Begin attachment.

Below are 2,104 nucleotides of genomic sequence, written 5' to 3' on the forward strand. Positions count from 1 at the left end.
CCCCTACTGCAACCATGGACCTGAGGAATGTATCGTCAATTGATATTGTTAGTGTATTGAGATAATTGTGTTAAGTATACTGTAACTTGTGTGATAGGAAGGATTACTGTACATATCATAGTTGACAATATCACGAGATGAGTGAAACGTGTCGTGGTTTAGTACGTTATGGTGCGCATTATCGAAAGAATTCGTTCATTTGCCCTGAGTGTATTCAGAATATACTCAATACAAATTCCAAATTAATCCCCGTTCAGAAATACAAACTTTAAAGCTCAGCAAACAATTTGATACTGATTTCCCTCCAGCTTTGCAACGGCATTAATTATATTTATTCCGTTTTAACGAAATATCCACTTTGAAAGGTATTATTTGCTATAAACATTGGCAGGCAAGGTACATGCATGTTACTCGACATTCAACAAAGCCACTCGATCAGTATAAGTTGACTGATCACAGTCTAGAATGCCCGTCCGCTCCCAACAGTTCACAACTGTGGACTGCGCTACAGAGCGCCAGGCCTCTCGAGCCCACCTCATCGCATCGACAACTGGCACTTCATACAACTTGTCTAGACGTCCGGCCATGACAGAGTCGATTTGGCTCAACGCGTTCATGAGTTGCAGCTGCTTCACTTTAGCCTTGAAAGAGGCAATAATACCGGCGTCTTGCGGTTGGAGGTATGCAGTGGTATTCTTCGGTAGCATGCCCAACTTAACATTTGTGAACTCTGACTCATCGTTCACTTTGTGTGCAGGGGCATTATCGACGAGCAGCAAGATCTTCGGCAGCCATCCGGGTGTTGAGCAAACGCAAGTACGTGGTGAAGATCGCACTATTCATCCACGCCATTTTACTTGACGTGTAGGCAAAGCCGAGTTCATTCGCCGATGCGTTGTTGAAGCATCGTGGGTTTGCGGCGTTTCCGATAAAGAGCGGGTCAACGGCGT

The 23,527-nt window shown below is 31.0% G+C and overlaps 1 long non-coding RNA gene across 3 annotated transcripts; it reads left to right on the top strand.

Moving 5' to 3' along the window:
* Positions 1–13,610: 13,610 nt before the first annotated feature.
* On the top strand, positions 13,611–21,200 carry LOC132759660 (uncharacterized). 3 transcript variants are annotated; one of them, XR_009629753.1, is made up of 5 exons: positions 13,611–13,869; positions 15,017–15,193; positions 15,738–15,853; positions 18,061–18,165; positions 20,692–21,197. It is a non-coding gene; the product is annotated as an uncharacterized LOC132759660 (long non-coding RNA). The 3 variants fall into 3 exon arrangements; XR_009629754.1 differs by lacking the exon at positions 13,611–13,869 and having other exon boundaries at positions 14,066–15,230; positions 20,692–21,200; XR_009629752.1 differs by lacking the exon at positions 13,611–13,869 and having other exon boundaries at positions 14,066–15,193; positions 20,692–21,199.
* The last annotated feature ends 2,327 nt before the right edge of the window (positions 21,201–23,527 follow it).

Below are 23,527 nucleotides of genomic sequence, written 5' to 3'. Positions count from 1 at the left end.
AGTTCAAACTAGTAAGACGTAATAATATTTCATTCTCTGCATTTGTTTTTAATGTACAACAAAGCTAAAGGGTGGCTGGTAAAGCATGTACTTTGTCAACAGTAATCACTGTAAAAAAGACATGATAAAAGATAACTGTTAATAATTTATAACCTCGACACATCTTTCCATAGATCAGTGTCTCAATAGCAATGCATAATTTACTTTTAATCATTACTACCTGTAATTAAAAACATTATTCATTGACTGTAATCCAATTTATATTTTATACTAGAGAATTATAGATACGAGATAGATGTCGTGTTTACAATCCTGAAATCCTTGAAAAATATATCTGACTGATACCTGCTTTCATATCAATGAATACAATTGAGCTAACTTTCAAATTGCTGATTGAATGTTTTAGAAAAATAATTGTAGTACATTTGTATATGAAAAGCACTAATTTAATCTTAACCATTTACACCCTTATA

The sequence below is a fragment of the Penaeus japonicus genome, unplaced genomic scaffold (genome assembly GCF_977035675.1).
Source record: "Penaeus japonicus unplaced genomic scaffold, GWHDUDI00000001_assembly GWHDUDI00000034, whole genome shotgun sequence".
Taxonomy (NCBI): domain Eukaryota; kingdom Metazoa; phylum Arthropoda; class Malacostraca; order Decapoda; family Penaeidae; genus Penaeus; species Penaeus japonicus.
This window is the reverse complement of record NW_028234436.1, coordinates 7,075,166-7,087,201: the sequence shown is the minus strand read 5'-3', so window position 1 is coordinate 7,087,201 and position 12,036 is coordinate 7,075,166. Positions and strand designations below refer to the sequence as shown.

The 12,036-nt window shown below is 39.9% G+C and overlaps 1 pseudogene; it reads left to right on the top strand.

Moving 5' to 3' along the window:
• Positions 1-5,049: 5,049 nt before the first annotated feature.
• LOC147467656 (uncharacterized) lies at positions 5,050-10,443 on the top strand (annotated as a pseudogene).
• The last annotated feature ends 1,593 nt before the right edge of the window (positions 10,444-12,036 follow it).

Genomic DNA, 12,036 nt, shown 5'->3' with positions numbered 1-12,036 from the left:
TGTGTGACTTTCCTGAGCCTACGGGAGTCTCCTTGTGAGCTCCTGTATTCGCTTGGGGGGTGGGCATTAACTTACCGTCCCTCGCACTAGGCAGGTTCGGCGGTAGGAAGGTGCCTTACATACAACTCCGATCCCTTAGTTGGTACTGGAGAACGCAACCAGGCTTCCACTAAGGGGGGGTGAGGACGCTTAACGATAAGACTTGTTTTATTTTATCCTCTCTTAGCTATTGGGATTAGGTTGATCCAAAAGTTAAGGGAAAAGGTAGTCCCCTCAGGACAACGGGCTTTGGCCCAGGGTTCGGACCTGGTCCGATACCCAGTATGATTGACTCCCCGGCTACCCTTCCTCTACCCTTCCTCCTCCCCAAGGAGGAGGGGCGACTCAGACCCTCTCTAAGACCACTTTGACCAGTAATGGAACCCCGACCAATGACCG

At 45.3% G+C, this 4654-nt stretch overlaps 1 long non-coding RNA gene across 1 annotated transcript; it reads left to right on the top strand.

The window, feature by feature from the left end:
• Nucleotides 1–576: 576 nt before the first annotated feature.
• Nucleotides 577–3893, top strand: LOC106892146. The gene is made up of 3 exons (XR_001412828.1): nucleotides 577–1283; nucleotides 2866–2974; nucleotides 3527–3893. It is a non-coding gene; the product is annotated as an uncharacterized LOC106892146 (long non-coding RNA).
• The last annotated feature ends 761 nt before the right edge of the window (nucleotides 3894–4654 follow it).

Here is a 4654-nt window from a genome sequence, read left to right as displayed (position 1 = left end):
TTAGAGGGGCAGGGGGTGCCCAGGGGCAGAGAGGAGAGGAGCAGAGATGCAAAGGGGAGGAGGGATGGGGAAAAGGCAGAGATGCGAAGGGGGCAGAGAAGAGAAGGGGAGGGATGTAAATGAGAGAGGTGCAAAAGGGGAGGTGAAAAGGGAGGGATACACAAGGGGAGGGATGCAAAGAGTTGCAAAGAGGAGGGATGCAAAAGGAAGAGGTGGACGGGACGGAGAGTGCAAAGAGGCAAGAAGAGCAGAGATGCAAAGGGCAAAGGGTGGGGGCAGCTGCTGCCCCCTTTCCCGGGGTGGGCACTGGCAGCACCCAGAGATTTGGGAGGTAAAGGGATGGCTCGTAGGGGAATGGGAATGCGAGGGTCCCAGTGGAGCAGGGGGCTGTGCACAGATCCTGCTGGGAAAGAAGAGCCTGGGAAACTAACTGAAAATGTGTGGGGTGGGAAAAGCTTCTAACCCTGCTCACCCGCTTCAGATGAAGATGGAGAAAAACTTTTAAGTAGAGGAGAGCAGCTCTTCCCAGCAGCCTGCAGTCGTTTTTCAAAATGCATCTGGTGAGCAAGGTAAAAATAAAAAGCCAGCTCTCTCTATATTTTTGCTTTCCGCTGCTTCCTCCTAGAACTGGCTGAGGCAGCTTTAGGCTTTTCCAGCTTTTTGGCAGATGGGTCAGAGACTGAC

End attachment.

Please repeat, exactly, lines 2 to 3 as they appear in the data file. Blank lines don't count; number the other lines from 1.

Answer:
CCCCTACTGCAACCATGGACCTGAGGAATGTATCGTCAATTGATATTGTTAGTGTATTGAGATAATTGTGTTAAGTATACTGTAACTTGTGTGATAGGAAGGATTACTGTACATATCATAGTTGACAATATCACGAGATGAGTGAAACGTGTCGTGGTTTAGTACGTTATGGTGCGCATTATCGAAAGAATTCGTTCATTTGCCCTGAGTGTATTCAGAATATACTCAATACAAATTCCAAATTAATCCCCGTTCAGAAATACAAACTTTAAAGCTCAGCAAACAATTTGATACTGATTTCCCTCCAGCTTTGCAACGGCATTAATTATATTTATTCCGTTTTAACGAAATATCCACTTTGAAAGGTATTATTTGCTATAAACATTGGCAGGCAAGGTACATGCATGTTACTCGACATTCAACAAAGCCACTCGATCAGTATAAGTTGACTGATCACAGTCTAGAATGCCCGTCCGCTCCCAACAGTTCACAACTGTGGACTGCGCTACAGAGCGCCAGGCCTCTCGAGCCCACCTCATCGCATCGACAACTGGCACTTCATACAACTTGTCTAGACGTCCGGCCATGACAGAGTCGATTTGGCTCAACGCGTTCATGAGTTGCAGCTGCTTCACTTTAGCCTTGAAAGAGGCAATAATACCGGCGTCTTGCGGTTGGAGGTATGCAGTGGTATTCTTCGGTAGCATGCCCAACTTAACATTTGTGAACTCTGACTCATCGTTCACTTTGTGTGCAGGGGCATTATCGACGAGCAGCAAGATCTTCGGCAGCCATCCGGGTGTTGAGCAAACGCAAGTACGTGGTGAAGATCGCACTATTCATCCACGCCATTTTACTTGACGTGTAGGCAAAGCCGAGTTCATTCGCCGATGCGTTGTTGAAGCATCGTGGGTTTGCGGCGTTTCCGATAAAGAGCGGGTCAACGGCGT

The 23,527-nt window shown below is 31.0% G+C and overlaps 1 long non-coding RNA gene across 3 annotated transcripts; it reads left to right on the top strand.